By Jarrad Levy
On their latest album, Fandom, Waterparks exceeds the low expectations set for them and tear down the walls of pop-punk, establishing themselves as something entirely unique in the scene.
Over the last few years, Waterparks has become a bit of a joke in the alternative scene. The band released the very controversial Entertainment in early 2018 and it seemed like lead singer Awsten Knight and co. were on track to become more of a boyband than a pop-punk band. The band even dubbed themselves “God’s Favorite Boy Band.” It all comes across as a bit cringe-y, especially when paired with the band’s obnoxious social media presence and aggravating audience.
However, at the end of the day, Waterparks is a band. And the most important part of any band is not their appearance or behavior or audience: it’s their music. And Fandom is an addictive album that makes me want to come back again and again.
Clocking in at just under 40 minutes, the album is easily digestible, especially when the listener is hooked in so immediately with the catchy intro, “Cherry Red” that transitions into “Watch What Happens Next.” It is in the latter song where Waterparks begins to genre-bend in a way that is unique and exciting. Not only does Knight discuss the toxicity of stan culture and his frustration with not have broken through the “glass ceiling” of the music industry yet, he blends pop, punk, and rap into one cohesive package. The chaotic nature of the song really demonstrates that Knight and co. have crafted this project with something to prove.
“Dream Boy,” “Easy to Hate,” and “Telephone” are all very pop-centric tracks, but the band really commits to the pop sound that many have admonished them for. Unlike other bands that have “gone pop,” Waterparks doesn’t pretend to still be entirely pop-punk and that self-awareness makes these tracks much more enjoyable due to the feeling that the band is not “trying too hard to stay cool.”
While the album is absolutely a mish-mash of genres and leans most heavily towards pop, there is a large portion of this album that is more of a downer. “High Definition,” “Never Bloom Again,” “[Reboot],” and “Worst” are all much slower tempo tracks that really leave me asking Awsten Knight (along with many other songs on the album), “who hurt you?” Much of the album focuses on a failed relationship in Knight’s life and throughout the listener really experiences the variety of emotions associated with a bad breakup, especially anger and depression. It’s a real credit to Knight for being able to emote so well with his lyrics when many of the songs are lyrically repetitive. While not as slow or sardonic as the discussed songs, “I Felt Younger When We Met” is a perfect amalgamation of the emotions felt during a breakup, starting sad and growing angrier and angrier. Not only that but it features lyrics that are not only relatable but well written.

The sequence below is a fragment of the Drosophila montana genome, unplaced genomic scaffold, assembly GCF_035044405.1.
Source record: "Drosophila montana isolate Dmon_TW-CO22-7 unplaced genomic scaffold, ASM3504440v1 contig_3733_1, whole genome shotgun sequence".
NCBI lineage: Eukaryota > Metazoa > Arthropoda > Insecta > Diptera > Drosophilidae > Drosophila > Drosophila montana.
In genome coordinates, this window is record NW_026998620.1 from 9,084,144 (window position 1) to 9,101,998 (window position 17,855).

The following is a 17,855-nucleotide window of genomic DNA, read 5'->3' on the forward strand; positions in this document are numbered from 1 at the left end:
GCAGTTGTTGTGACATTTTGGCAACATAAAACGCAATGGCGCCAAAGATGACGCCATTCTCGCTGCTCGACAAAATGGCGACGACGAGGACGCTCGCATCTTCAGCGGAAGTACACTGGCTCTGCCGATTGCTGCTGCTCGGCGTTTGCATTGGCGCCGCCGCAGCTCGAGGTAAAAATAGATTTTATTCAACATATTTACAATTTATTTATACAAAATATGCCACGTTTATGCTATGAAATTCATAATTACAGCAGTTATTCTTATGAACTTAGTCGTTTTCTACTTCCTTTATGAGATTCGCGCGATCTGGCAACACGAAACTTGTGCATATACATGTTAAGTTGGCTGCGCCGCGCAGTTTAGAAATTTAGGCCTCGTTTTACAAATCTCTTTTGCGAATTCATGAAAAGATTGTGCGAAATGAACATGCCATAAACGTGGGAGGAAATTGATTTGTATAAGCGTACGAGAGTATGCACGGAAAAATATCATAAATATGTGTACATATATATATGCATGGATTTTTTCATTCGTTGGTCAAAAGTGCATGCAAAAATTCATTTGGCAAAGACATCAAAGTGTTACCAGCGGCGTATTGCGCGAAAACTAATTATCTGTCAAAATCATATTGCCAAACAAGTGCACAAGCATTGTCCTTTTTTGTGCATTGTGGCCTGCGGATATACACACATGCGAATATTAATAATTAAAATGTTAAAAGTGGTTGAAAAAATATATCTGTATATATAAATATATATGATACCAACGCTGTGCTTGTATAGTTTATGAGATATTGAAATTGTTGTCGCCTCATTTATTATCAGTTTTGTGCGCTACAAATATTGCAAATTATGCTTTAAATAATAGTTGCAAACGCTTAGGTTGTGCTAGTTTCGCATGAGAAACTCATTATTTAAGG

The real highlights of the album to me are the “so fun that they make you get up and dance” songs. Along with the aforementioned “Watch What Happens Next,” these songs include “Turbulent” and my favorite on the album, “War Crimes,” which starts as a pop song and slowly transitions into a en electro-punk banger. These songs are a blast and I can absolutely see a whole room of people going wild to these songs at a live show while screaming the choruses. Unlike many of the slower songs on the album, these songs all reflect Knight’s frustration that goes hand-in-hand with being a minor celebrity. While he clearly resents the fact that Waterparks hasn’t “made it” yet, he is also frustrated with fans prodding him for birthday shout-outs on social media and being told what type of music he is supposed to make.
Ultimately, Fandom can be broken into two parts: it’s one half a breakup album, with extremely emotive lyrics and more depressing sounds and one half a middle finger to just about everyone, demonstrating a clear irritation that Knight has for the music industry and his more toxic fans. While it can at times be jarring for these songs to be placed seemingly at random on the track list, they are almost all enjoyable in isolation, and with the album being so short, I have no problem listening again and again. While Fandom is not the best album of the year or even in the band’s discography, it is loopable, exciting, and fun. Real highlights of the project include “Watch What Happens Next,” Never Bloom Again,” and “War Crimes.”